The resultant internal conflict is nowhere more clearly seen than in Crime and Punishment. The characters seem drawn from an imagined hell and yet...'We have never met them, but they are mysteriously familiar to us. We understand and love them, and finally we recognize ourselves in them. This is because they are no more abnormal than we are. In fact, they are what we do not dare to be, they do and say what we do not dare to do and say, and they bring to the light of day that which we keep buried in the darkness of the unconscious.'
Dostoevsky has been on my mind; it's as simple as that. The deadline for the article submission of my old graphic novel paper was July 1 (fail! Alas, how's a girl to write a paper while driving up and down the coast?) but, due to the kindness of two friendly Dutchmen, is now July 15. *sigh of relief* As I was reading through my "virtual stack" of books on comics and trauma, Dostoevsky and the 1950s and other things that I had scanned into my Kindle on the airplane back, I came across the above quote.
What struck me most about it was that it seemed to encapsulate everything about the Casey Anthony trial, which I'm only slightly ashamed to admit I followed quite actively while in Pennsylvania. Maybe it was the availability of a television, maybe it was the media frenzy that made the case basically inescapable, but, like a large majority of Americans, I found myself intrigued by the mystery surrounding the case. I wanted to know what would happen (and now I know: not guilty. A lack of solid forensic evidence just wasn't there) and would there be, as reporters kept repeating, "justice for Caylee"? After all, nothing made sense--we really were, as Jeff Ashton, the prosecutor, said, "expected to suspend our reason and follow Alice down the rabbit hole." But, honestly, what really drew me in was that the whole trial could have passed as a live enactment of a modern Dostoevskian novel. Dysfunctional family? Check. An unbelievable and strange series of coincidences/events? Check. Psychological instability? Check. Long monologues and unnecessary digressions? Check. Even knowing what I know about Dostoevsky himself, this could very well have been the subject matter of one of the many clippings from the paper about murders and crimes that so fascinated him and on which he based some of his novels and stories...And so, in the morning, I would put the kettle on, make my extra strong cup of coffee and make breakfast with the trial on in the background...These very waffles were the product of one such morning as I avidly listened to the closing statements and tried to make sense of the seemingly inexplicable.
Let me assure you that measuring flour, blueberries and walnuts is infinitely easier than attempting to work through circumstantial evidence and bizarre, impossible to prove theories. I'm pretty sure I made these on auto-pilot mode; my fingers knew how to do all the right things even as my brain was elsewhere...Just like with reading books, watching movies, tv shows or live trials involves you in the action; regardless of how you respond-- emotionally, logically, rationally, indifferently--you somehow write yourself into the "text." You judge the characters/people, you take a stance and you often talk about "what you would have done", making yourself either a would-be author, script writer or, in this case, a juror. I certainly fell into the final category since, somewhat amazingly, I didn't even notice that the waffles were sugar free until I had cooked them! Yes, my attention was that torn between the television and the mixing bowl. I also probably let a few of them overcook--and probably much to their benefit; my impatience usually leads me to want to remove things from the skillet, griddle, etc. too early-- due to my need to catch every word of recorded conversations and family photos that, if we're to trust in images, tell a story far different from the one the media laid out for us.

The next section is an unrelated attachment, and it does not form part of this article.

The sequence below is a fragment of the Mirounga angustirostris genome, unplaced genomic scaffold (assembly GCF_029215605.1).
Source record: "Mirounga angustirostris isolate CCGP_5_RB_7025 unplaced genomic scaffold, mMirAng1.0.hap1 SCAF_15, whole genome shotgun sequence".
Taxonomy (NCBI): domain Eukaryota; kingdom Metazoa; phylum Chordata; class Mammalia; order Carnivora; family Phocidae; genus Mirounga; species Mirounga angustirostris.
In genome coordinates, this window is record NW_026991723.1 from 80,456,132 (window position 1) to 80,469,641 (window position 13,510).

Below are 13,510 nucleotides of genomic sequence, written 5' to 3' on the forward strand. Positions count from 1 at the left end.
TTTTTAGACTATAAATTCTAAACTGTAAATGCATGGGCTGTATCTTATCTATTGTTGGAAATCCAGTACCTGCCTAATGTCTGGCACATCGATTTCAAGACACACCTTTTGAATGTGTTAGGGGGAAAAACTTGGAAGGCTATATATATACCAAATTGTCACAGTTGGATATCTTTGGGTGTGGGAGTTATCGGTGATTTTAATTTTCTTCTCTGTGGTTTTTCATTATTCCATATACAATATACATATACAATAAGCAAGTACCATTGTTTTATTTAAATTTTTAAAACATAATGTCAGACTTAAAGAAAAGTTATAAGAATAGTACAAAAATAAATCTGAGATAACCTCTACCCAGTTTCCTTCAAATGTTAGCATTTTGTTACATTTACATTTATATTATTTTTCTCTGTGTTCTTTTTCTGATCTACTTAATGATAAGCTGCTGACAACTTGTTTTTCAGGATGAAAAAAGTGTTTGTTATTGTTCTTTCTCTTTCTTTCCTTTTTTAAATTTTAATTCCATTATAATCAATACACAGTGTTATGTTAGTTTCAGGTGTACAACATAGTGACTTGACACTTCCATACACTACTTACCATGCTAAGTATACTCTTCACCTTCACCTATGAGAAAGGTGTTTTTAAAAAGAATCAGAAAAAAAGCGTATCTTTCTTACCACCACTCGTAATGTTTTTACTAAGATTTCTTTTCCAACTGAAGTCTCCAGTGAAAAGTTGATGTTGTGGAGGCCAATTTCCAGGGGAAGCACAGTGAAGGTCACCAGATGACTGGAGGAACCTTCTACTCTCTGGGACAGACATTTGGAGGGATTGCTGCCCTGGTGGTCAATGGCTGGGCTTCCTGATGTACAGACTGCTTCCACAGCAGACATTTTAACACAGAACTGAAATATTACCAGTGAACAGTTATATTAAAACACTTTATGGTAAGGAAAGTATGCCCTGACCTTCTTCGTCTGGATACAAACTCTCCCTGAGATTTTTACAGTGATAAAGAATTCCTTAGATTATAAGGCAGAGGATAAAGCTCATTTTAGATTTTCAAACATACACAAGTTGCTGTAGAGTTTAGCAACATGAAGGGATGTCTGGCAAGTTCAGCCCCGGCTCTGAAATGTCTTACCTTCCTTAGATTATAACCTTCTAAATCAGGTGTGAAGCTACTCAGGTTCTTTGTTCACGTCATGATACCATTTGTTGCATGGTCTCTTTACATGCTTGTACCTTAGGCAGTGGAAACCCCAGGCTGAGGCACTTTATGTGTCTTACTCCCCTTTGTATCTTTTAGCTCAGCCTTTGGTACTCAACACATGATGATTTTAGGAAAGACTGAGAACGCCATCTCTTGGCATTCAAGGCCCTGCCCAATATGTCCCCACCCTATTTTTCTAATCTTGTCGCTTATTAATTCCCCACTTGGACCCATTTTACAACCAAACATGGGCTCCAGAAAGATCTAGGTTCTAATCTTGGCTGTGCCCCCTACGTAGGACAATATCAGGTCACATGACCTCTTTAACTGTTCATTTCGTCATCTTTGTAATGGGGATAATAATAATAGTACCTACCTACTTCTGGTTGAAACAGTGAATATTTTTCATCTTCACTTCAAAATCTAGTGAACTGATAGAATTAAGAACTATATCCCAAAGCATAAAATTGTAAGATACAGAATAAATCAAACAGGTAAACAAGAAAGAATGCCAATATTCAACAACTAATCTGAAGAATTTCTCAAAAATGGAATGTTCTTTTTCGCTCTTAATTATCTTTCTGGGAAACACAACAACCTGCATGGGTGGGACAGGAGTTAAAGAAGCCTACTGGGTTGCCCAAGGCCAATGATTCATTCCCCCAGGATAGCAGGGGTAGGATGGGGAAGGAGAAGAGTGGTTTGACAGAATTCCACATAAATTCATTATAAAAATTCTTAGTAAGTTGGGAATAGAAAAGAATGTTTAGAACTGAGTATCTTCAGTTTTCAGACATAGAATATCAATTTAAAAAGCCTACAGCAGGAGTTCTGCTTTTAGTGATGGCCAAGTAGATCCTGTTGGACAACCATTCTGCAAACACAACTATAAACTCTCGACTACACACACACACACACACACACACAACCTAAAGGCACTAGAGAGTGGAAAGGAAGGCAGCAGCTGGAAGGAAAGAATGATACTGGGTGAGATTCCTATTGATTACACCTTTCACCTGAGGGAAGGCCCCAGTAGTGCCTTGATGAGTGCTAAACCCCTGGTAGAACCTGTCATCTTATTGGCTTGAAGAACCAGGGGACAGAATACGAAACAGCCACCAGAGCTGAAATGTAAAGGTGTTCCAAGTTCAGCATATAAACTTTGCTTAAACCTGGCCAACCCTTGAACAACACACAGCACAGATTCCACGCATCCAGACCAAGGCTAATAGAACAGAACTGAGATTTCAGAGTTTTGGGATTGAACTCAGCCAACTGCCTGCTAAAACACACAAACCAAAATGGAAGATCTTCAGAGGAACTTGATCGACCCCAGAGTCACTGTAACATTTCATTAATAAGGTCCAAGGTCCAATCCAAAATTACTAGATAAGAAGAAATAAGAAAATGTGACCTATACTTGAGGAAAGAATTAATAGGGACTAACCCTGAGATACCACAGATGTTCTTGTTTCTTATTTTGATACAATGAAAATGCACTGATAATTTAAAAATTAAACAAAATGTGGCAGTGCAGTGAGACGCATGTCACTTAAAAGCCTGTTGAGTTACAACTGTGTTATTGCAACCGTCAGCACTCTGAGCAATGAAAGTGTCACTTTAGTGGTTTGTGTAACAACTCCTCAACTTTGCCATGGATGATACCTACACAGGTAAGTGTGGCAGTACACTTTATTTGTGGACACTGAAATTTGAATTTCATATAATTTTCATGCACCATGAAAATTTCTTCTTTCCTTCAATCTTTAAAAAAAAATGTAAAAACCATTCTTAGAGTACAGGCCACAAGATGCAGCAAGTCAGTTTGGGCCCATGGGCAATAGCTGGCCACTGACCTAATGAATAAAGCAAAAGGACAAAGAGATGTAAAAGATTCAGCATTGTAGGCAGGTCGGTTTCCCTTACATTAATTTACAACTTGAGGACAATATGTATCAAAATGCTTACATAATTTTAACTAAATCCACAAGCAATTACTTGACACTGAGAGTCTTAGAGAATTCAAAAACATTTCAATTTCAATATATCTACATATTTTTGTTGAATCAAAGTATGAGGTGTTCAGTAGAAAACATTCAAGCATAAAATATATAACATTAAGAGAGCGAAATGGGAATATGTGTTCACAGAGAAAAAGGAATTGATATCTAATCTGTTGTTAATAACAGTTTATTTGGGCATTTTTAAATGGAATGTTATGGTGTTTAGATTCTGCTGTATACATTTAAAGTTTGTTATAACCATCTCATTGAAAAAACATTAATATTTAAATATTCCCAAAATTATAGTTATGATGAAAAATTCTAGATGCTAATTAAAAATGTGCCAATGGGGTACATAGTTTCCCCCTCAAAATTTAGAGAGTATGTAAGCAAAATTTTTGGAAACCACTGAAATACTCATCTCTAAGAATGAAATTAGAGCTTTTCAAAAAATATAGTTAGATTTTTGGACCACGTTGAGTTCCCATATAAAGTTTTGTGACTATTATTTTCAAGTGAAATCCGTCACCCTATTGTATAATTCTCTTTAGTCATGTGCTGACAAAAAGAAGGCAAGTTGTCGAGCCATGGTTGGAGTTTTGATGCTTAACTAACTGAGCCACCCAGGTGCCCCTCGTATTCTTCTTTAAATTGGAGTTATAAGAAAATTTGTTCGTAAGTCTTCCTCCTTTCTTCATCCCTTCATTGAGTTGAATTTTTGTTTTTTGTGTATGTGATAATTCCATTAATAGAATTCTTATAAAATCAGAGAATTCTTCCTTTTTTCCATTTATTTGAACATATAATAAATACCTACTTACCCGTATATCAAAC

In any case, the trial is now over and we can all stop taking part in a family tragedy that, regardless of how it speaks to us and our need for that special brand of American justice that makes us all guilty until proven innocent (in my graphic novel paper, this is a topic I discuss, so, though this post may to some extent seem a tad crude, Dostoevsky, Casey Anthony and waffles seamlessly combined in my mind), was never really ours to begin with.
Blueberry Wheat Waffles
Serves 4, providing either 4 extra large waffles or 16 mini-waffles
Slightly adapted from Self Magazine via Epicurious
1 cup whole-wheat flour
1 cup oat flour
1 tablespoon baking powder
1/2 teaspoon ground ginger
1 teaspoon cinnamon
1/4 teaspoon salt
1 cup 2 % milk
1 pint blueberries
2 handfuls walnut halves
2 tablespoons butter, melted
-Heat waffle iron; coat with cooking spray.
-Whisk flours, baking powder, ginger, cinnamon and salt in a bowl.
-Add remaining ingredients; mix until lumpy.
-Spoon batter onto iron (2-3 teaspoons makes about one waffle, albeit an imperfectly sized one); cook 3 to 5 minutes.
-Repeat with remaining batter.
-Lightly butter and drizzle with maple syrup.